Thomas Hustad, doctoral student of Mike Pessimier and Frank Bass at Purdue, now Professor Emeritus of Marketing at Indiana University, and founder of Journal of Product Innovation Management recollects, “Frank inspired me to connect methods to problems to meaningfully extend knowledge.  He was able to challenge us and to ‘protect’ us at the same time in appropriate balance. By “protect” I mean that he would help channel our directions in ways that created reachable objectives for our work that avoided overreaching in ways that might not have led to publication.”

1986 doctoral student Dipak Jain had this to say, “I feel blessed to have had Professor Bass as my guide and mentor.  He may not be physically present today, but his intellectual presence is always there with me. It has been a great source of inspiration over the years.”  Jain’s initial appointment was to the Kellogg School of Management, which he later led as its Dean. 

As testified by so many of his students, Frank Bass’ commitment to doctoral students was impeccable.  Dipak shared a letter from Bass dated December 1986 “I have enclosed some more notes.  You will note that I have used only two well-known theorems….I am excited about this project and I look forward to hearing from you,” and with this letter Bass sent a five-pages of hand-written notes which were “mathematical formulations explaining his modeling framework,” as Dipak Jain writes.

Here is Ram Rao, Founders Professor at The University of Texas at Dallas, and a colleague of Bass at Purdue and then at UT Dallas for over 25 years, reflecting on the delight of working collaboratively with Bass on guiding many doctoral students, “My collaboration with Frank spanned a couple of papers, several doctoral students, a couple of Dean search committees, and my helping him as his assistant when he served as Interim Dean at UTD. Easy to guess, the most fun and fulfilling part was developing doctoral students. Often, when we were both wrestling with a student’s work, a paper by a visitor or a faculty candidate before their arrival, the first thing we did when we came to school was to show up at the other’s office to give an update on our latest thoughts. That is the sort of stimulation I missed most when he left.”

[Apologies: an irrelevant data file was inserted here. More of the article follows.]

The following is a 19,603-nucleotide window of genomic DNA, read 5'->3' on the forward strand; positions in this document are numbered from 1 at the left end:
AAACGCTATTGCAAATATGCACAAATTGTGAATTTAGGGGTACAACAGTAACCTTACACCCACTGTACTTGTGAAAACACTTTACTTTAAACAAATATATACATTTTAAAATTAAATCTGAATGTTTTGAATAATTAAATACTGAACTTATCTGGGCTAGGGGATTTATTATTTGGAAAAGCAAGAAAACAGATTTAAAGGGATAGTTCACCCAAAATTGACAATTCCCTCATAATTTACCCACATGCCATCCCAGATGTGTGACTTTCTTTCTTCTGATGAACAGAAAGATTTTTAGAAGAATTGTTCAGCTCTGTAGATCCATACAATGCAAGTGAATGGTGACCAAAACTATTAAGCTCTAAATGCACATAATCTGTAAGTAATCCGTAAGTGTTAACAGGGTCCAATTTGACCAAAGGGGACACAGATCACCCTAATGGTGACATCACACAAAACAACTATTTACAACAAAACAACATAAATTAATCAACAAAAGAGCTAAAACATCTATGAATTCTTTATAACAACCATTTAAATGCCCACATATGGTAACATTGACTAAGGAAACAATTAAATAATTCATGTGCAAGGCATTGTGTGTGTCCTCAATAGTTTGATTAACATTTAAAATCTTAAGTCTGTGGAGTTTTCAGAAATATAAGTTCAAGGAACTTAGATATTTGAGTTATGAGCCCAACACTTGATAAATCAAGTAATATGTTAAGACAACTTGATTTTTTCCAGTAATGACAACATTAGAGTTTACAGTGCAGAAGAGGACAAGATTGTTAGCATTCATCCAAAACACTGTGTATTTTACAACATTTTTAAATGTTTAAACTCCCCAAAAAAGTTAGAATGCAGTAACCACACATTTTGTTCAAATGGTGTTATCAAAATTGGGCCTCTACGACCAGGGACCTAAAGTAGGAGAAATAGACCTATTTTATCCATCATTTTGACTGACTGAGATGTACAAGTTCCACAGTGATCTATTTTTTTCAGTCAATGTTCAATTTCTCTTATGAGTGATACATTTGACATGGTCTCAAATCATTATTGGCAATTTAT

While Bass’ biggest reward was his doctoral students, Bass has also been recognized with many awards by the community, including the William Odell Award, the Paul D. Converse Award, the Gilbert A. Churchill, Jr. Award and the Charles Coolidge Parlin Award.  For his deep and sustained contributions, INFORMS Society for Marketing has created the annual “Frank Bass Dissertation Paper Award” for the best paper published from a Ph.D. dissertation in an INFORMS journal.   University of Groningen has established “Frank M. Bass Chair,” and University of South Australia has created Ehrenberg-Bass Institute. Bass was a Fellow of ISMS and the American Marketing Association.

Frank Bass’ contributions to institution-building and business education are equally legendary.

Frank Bass served as the President of The Institute of Management Science (TIMS) and as editor of the Journal of Marketing Research (JMR).  He was one of the founders of the Marketing Science conference and journal.